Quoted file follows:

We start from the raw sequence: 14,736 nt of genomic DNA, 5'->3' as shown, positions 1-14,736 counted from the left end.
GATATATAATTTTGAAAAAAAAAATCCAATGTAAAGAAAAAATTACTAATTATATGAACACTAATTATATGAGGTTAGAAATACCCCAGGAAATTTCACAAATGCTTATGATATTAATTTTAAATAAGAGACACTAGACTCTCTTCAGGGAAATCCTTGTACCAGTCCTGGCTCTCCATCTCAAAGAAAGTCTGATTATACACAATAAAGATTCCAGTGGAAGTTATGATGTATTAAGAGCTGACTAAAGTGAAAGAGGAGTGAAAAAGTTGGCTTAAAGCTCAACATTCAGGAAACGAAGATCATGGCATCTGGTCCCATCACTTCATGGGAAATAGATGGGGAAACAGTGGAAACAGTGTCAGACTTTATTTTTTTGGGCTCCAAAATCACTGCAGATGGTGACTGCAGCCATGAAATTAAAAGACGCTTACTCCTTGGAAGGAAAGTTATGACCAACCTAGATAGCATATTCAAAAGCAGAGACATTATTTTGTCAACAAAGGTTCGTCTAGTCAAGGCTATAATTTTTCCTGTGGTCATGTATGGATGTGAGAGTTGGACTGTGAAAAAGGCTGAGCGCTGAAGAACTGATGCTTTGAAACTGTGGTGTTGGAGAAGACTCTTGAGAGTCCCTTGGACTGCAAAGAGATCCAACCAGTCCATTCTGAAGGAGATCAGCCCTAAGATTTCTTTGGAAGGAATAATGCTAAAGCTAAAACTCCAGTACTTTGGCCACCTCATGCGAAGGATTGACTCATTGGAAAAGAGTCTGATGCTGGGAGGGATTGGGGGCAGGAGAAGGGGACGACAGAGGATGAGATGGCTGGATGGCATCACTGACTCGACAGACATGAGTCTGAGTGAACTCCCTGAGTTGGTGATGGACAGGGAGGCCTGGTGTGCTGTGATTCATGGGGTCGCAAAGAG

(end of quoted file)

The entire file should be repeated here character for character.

We start from the raw sequence: 14,736 nt of genomic DNA, 5'->3' as shown, positions 1-14,736 counted from the left end.
GATATATAATTTTGAAAAAAAAAATCCAATGTAAAGAAAAAATTACTAATTATATGAACACTAATTATATGAGGTTAGAAATACCCCAGGAAATTTCACAAATGCTTATGATATTAATTTTAAATAAGAGACACTAGACTCTCTTCAGGGAAATCCTTGTACCAGTCCTGGCTCTCCATCTCAAAGAAAGTCTGATTATACACAATAAAGATTCCAGTGGAAGTTATGATGTATTAAGAGCTGACTAAAGTGAAAGAGGAGTGAAAAAGTTGGCTTAAAGCTCAACATTCAGGAAACGAAGATCATGGCATCTGGTCCCATCACTTCATGGGAAATAGATGGGGAAACAGTGGAAACAGTGTCAGACTTTATTTTTTTGGGCTCCAAAATCACTGCAGATGGTGACTGCAGCCATGAAATTAAAAGACGCTTACTCCTTGGAAGGAAAGTTATGACCAACCTAGATAGCATATTCAAAAGCAGAGACATTATTTTGTCAACAAAGGTTCGTCTAGTCAAGGCTATAATTTTTCCTGTGGTCATGTATGGATGTGAGAGTTGGACTGTGAAAAAGGCTGAGCGCTGAAGAACTGATGCTTTGAAACTGTGGTGTTGGAGAAGACTCTTGAGAGTCCCTTGGACTGCAAAGAGATCCAACCAGTCCATTCTGAAGGAGATCAGCCCTAAGATTTCTTTGGAAGGAATAATGCTAAAGCTAAAACTCCAGTACTTTGGCCACCTCATGCGAAGGATTGACTCATTGGAAAAGAGTCTGATGCTGGGAGGGATTGGGGGCAGGAGAAGGGGACGACAGAGGATGAGATGGCTGGATGGCATCACTGACTCGACAGACATGAGTCTGAGTGAACTCCCTGAGTTGGTGATGGACAGGGAGGCCTGGTGTGCTGTGATTCATGGGGTCGCAAAGAG